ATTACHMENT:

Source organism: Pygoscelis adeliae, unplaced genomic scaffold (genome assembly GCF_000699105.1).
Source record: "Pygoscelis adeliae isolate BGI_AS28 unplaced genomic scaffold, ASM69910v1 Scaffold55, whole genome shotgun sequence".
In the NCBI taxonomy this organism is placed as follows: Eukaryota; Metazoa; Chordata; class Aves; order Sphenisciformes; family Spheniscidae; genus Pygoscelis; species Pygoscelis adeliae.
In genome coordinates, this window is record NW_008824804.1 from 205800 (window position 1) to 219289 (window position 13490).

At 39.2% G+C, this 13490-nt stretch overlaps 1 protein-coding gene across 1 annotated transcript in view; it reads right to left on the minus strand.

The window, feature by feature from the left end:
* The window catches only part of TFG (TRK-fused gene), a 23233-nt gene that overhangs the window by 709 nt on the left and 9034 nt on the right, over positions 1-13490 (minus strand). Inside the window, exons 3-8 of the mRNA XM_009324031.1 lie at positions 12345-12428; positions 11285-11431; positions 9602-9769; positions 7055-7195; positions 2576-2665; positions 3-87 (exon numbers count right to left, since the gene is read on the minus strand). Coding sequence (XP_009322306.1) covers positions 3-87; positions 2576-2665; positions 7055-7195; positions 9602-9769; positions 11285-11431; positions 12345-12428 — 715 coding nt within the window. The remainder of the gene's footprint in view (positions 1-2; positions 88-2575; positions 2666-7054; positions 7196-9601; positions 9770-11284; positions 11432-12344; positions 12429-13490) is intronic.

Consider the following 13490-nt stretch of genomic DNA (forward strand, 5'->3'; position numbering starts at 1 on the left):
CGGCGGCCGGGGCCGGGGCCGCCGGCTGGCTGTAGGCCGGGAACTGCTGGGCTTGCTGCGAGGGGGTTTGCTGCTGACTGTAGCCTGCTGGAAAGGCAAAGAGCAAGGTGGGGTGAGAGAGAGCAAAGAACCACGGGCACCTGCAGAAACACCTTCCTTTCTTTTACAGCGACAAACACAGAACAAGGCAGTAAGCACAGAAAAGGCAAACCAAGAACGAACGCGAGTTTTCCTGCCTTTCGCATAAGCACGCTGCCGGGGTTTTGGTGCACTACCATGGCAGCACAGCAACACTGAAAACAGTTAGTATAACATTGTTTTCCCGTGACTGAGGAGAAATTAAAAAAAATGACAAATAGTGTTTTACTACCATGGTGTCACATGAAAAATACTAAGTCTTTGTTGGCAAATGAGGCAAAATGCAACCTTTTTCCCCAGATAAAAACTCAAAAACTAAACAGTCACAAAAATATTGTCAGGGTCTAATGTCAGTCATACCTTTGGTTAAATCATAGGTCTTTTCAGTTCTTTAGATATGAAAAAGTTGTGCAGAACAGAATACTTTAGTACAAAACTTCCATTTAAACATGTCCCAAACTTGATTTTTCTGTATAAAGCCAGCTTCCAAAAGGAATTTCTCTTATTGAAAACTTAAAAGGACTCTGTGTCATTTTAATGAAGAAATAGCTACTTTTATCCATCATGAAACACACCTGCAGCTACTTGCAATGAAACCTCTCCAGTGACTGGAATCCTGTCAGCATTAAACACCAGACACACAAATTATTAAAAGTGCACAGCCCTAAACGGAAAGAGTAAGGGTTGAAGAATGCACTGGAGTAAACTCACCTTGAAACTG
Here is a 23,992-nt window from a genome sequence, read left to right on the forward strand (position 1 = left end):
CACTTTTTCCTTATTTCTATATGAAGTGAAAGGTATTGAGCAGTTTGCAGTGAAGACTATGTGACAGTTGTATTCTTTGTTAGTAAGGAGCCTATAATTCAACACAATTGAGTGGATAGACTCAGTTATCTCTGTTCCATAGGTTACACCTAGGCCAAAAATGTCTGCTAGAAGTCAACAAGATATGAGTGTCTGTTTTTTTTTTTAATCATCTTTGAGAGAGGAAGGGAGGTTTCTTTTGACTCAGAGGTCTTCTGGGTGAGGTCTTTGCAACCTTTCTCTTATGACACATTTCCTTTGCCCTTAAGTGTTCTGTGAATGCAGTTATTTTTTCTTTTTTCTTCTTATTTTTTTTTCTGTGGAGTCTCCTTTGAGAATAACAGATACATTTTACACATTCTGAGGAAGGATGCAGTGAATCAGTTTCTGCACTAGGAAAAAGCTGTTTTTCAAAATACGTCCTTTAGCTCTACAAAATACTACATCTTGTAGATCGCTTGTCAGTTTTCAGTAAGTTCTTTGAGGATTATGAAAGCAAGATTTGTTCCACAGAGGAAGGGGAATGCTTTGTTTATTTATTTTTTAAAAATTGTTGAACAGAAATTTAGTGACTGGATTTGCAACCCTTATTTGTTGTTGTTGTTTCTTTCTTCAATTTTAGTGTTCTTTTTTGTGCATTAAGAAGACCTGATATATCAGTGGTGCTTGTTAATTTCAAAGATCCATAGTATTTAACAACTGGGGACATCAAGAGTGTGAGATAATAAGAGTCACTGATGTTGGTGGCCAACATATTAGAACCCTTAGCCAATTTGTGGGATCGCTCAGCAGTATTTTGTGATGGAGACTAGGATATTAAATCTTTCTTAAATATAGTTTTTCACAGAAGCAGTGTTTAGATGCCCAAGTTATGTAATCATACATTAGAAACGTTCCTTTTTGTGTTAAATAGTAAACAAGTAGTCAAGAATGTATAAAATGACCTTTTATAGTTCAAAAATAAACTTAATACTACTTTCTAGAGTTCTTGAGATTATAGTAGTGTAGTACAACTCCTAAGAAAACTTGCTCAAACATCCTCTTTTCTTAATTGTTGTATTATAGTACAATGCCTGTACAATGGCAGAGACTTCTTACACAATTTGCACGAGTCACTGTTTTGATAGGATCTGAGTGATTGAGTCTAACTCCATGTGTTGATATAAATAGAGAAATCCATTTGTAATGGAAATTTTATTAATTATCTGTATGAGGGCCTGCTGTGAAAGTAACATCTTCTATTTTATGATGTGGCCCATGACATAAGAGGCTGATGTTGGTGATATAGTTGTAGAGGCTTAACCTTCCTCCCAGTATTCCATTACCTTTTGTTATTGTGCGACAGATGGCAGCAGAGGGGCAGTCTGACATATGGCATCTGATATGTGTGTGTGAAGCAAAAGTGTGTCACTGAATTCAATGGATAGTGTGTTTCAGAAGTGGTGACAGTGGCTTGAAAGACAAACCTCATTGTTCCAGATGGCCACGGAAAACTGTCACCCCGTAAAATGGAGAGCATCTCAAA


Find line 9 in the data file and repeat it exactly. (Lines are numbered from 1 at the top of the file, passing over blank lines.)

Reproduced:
CGGCGGCCGGGGCCGGGGCCGCCGGCTGGCTGTAGGCCGGGAACTGCTGGGCTTGCTGCGAGGGGGTTTGCTGCTGACTGTAGCCTGCTGGAAAGGCAAAGAGCAAGGTGGGGTGAGAGAGAGCAAAGAACCACGGGCACCTGCAGAAACACCTTCCTTTCTTTTACAGCGACAAACACAGAACAAGGCAGTAAGCACAGAAAAGGCAAACCAAGAACGAACGCGAGTTTTCCTGCCTTTCGCATAAGCACGCTGCCGGGGTTTTGGTGCACTACCATGGCAGCACAGCAACACTGAAAACAGTTAGTATAACATTGTTTTCCCGTGACTGAGGAGAAATTAAAAAAAATGACAAATAGTGTTTTACTACCATGGTGTCACATGAAAAATACTAAGTCTTTGTTGGCAAATGAGGCAAAATGCAACCTTTTTCCCCAGATAAAAACTCAAAAACTAAACAGTCACAAAAATATTGTCAGGGTCTAATGTCAGTCATACCTTTGGTTAAATCATAGGTCTTTTCAGTTCTTTAGATATGAAAAAGTTGTGCAGAACAGAATACTTTAGTACAAAACTTCCATTTAAACATGTCCCAAACTTGATTTTTCTGTATAAAGCCAGCTTCCAAAAGGAATTTCTCTTATTGAAAACTTAAAAGGACTCTGTGTCATTTTAATGAAGAAATAGCTACTTTTATCCATCATGAAACACACCTGCAGCTACTTGCAATGAAACCTCTCCAGTGACTGGAATCCTGTCAGCATTAAACACCAGACACACAAATTATTAAAAGTGCACAGCCCTAAACGGAAAGAGTAAGGGTTGAAGAATGCACTGGAGTAAACTCACCTTGAAACTG